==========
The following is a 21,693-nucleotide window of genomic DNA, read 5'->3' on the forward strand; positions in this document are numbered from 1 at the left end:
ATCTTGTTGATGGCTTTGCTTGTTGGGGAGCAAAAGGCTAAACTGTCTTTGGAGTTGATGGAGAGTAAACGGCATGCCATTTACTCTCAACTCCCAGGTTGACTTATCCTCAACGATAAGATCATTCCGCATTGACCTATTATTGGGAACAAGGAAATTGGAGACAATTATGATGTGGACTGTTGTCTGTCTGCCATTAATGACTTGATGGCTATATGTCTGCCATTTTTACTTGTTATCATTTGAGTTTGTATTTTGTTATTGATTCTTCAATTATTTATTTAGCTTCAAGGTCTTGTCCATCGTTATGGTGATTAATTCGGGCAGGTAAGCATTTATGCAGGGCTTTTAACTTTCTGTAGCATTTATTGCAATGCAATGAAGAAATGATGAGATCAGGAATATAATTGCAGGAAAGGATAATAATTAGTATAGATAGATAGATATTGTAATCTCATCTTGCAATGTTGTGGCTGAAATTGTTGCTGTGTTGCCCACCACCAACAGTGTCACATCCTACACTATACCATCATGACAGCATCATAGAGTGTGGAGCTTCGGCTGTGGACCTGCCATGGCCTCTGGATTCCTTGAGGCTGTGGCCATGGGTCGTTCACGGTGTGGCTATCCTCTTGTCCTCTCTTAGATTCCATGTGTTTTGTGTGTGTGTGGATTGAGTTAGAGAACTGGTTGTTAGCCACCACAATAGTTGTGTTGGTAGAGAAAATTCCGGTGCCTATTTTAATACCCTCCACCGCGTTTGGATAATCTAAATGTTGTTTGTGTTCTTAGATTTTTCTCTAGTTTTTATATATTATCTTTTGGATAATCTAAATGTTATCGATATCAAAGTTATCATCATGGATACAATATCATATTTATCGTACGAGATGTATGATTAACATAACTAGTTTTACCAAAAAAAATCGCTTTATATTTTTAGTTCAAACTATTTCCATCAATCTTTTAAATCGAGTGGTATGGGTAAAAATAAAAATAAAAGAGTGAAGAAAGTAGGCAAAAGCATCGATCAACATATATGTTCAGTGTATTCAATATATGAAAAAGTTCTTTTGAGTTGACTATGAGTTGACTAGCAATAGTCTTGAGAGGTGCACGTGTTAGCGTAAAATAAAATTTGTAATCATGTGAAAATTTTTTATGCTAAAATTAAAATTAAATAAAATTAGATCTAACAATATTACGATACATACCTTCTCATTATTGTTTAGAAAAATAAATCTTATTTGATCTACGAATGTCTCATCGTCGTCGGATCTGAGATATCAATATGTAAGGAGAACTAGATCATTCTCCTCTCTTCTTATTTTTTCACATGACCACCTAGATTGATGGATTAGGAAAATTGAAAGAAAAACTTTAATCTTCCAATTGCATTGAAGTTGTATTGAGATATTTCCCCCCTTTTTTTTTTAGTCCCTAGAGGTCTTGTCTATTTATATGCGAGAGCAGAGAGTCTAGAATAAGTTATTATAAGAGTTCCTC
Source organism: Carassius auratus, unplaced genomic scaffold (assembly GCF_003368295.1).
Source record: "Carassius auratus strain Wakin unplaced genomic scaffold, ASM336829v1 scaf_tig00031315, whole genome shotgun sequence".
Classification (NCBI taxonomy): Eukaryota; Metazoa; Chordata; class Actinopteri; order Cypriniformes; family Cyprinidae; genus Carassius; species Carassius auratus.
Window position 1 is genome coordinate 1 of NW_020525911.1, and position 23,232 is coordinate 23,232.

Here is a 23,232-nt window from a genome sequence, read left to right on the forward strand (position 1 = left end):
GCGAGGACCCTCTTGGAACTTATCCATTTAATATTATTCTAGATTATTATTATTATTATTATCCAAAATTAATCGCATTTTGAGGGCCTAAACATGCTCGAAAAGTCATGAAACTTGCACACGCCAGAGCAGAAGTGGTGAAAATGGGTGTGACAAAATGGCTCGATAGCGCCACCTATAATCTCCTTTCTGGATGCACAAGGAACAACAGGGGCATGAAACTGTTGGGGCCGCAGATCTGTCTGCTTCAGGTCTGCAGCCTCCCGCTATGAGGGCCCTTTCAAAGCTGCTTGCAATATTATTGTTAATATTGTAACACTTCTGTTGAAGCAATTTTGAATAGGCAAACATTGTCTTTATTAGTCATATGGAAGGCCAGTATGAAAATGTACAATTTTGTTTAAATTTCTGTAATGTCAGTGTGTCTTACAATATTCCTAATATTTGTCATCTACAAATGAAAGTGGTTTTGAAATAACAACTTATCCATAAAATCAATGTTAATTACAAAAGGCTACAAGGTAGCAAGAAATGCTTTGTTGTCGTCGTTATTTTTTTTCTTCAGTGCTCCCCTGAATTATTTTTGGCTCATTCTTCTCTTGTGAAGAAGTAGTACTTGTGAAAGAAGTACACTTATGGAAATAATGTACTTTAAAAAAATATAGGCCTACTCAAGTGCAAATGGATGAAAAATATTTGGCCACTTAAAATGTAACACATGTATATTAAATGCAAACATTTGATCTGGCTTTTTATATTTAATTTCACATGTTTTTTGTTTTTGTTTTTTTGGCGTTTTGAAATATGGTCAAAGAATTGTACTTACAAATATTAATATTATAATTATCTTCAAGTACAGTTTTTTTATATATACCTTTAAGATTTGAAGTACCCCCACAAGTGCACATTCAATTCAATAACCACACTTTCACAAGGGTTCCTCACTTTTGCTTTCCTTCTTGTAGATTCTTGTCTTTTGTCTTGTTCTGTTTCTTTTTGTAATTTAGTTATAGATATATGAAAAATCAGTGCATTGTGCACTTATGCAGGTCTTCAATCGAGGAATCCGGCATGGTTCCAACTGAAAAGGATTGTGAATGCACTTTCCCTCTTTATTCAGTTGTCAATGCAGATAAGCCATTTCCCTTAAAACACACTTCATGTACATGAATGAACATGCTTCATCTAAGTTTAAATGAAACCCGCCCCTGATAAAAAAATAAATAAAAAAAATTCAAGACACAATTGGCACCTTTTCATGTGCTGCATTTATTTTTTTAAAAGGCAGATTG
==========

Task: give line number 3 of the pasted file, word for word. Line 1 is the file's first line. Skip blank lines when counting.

Source organism: Carassius auratus, unplaced genomic scaffold (assembly GCF_003368295.1).